Traditionally, men in some rural Ugandan villages have identified three main roles they play in family life: fathering children, building a house or houses, and brewing alcohol. Counseling and psychoeducational programs that help men recognize the importance of their role in the family can be increasingly effective in helping them find additional ways to contribute to the welfare of the family. Warrington (2013) found that parental involvement, especially with fathers, had the ability to increase self-esteem and promote academic and career success in daughters. A major extrinsic factor was also the role of biological parents and networks of people who served as surrogate parents and mentors. Many couples have identified the desire to leam more about counseling and psychoeducational opportunities to enhance their marriage and family lives. Mujuzi (2010) identified that the Odozi Commission concluded on women’s rights that “Ugandans had great expectations that the equality of women with men would be guaranteed in all aspects of life 'in the new Constitution and the new society governed by it.’” The commission documented the importance the Ugandan people place on family and expressed concerns with the right to marry and form families when it is “interfered with by tribal customs on grounds of race, tribe, creed or socioeconomic status and that the rights of both spouses as to marriage, during marriage and at its dissolution are not recognized nor respected” [sic] (417-418).
Gottman (Gottman & Silver, 1999) proposed the elimination of four elements from all marriages. He identified them as the four horsemen: criticism, contempt, defensiveness, and stonewalling. Gottman explained that complaining is good as it allows each member of the relationship to clearly articulate his or her feelings. Complaining is most effective with the use of I statements. I hate it when there are so many clothes to wash or I wish I had something to eat when I arrive home. In complaining, the focus is not on the fault of either spouse, but rather upon the circumstances.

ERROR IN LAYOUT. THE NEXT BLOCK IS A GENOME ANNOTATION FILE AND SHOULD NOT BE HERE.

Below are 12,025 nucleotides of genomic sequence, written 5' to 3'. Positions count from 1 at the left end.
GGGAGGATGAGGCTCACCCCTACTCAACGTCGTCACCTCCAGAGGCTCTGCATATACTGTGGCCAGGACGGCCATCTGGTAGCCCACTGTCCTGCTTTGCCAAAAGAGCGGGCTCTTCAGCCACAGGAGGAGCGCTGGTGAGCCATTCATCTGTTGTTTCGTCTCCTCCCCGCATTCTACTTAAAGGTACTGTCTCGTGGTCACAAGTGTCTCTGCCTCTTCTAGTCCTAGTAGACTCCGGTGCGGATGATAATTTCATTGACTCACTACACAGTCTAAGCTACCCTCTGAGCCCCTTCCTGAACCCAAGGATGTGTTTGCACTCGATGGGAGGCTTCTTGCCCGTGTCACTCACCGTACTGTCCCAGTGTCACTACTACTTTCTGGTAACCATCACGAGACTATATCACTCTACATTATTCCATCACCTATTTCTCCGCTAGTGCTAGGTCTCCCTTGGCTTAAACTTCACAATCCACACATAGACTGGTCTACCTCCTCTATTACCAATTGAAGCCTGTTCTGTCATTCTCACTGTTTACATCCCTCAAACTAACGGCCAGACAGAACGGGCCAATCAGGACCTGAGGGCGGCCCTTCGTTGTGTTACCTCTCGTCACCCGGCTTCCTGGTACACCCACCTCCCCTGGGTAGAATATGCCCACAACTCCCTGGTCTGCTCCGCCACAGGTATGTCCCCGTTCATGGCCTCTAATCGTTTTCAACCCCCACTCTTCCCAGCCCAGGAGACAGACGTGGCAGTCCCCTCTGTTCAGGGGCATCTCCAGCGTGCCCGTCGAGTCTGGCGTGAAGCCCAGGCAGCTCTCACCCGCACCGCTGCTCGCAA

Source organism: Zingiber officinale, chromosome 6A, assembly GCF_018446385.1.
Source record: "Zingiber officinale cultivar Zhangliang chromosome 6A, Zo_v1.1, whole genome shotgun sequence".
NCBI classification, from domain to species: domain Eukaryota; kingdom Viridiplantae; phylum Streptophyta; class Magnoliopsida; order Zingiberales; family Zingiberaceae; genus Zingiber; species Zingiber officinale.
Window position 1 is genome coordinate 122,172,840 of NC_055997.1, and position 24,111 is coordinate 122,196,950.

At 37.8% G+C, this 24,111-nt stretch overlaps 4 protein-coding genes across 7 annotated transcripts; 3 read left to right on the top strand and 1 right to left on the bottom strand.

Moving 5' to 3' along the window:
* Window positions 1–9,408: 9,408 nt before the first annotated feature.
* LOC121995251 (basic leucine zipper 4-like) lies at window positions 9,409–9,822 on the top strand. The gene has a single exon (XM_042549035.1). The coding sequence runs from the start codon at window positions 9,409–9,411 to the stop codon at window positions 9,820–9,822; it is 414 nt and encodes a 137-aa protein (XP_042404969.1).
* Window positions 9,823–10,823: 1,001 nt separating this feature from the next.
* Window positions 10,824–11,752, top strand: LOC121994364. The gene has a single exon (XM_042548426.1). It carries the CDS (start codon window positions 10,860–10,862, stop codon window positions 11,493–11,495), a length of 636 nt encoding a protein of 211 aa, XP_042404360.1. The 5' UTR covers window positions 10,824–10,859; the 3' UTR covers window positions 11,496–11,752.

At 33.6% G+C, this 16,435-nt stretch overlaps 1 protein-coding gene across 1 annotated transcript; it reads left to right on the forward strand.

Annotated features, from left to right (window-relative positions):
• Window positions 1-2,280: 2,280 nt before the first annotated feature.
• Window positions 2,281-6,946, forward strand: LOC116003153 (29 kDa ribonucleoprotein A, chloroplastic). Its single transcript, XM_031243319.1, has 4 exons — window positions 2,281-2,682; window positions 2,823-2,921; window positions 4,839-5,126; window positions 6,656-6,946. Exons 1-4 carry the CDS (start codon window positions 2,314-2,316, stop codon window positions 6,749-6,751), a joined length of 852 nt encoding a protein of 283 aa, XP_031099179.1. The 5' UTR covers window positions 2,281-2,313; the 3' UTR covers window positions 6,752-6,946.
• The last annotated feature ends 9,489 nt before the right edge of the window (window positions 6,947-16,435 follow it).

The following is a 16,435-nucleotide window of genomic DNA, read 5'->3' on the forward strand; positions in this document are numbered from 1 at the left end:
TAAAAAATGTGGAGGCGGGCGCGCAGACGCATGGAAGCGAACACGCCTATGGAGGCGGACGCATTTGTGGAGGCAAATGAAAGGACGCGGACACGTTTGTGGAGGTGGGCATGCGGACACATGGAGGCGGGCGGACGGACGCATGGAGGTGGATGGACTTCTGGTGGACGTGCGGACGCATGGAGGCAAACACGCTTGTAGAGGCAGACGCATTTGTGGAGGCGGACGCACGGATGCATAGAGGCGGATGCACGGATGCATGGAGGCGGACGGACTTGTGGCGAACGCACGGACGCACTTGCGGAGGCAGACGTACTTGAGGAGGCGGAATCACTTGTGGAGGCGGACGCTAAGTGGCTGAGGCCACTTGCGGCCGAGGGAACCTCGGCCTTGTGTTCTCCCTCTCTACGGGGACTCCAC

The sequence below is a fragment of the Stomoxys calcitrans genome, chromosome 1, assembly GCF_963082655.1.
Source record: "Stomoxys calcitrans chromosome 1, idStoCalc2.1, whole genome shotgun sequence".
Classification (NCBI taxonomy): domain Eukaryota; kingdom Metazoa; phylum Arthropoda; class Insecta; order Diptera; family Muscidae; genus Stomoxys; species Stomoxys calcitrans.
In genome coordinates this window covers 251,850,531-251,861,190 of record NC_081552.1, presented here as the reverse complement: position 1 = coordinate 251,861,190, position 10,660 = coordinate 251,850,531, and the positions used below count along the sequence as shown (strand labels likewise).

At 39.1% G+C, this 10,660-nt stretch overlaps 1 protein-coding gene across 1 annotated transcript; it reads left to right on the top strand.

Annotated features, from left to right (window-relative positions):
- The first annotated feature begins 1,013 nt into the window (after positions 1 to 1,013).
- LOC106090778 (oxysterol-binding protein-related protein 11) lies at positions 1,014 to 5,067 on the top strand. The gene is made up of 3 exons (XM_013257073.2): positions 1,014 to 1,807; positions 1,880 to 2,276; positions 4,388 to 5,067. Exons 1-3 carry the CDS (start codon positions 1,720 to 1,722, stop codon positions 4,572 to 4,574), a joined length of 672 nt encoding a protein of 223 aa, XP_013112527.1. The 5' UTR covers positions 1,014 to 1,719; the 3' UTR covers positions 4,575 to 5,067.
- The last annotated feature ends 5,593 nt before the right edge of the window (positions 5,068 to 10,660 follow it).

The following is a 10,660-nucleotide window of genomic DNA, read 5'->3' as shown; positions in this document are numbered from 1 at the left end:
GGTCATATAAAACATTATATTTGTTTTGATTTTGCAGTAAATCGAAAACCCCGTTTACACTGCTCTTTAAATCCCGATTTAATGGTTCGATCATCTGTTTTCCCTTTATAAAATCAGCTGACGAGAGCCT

Criticism involves attacking someone’s personality or character. Examples would involve You always ... or You never. Contempt is a more severe form of criticism and involves attacking the partner’s sense of self-worth or attempting to psychologically abuse or mistreat him or her. This can include hostile humor, insults, and name calling, mockery, or derogatory body language (facial expressions, eye rolling, or sneering.) Defensiveness includes denying responsibility, making excuses, or cross complaining. Defensiveness tends to escalate conflicts rather than deescalating them. Stonewalling is the emotional removal of oneself from a situation. The stonewaller becomes a stone wall. The stonewaller claims to remain neutral. Gottman indicated that men are more likely to stonewall as they are more easily overwhelmed by marital conflict than women. Gottman also encourages couples to allow their partners to influence them, to work toward successful repair attempts in conflicts, and to create shared stories that are positive (Gottman & Silver, 1999).
Couples counseling can help couples focus on the relationship rather than on power, control, or blame. The counseling process can help couples to move toward a mutually empathic connection with each other while helping maintain a more balanced and egalitarian relational dynamic. Patience, cooperation, and kindness should be fostered as the possibility of competition may emerge in polygamous situations. Issues of power should be identified and appropriately addressed in a culturally humble manner as second and subsequent wives, young wives, and very old wives might not have the same power as primary wives, educated wives, and wives from families with resources. As the couple can foster a “we-ness” they can share in the concern while alleviating guilt, shame, and blame.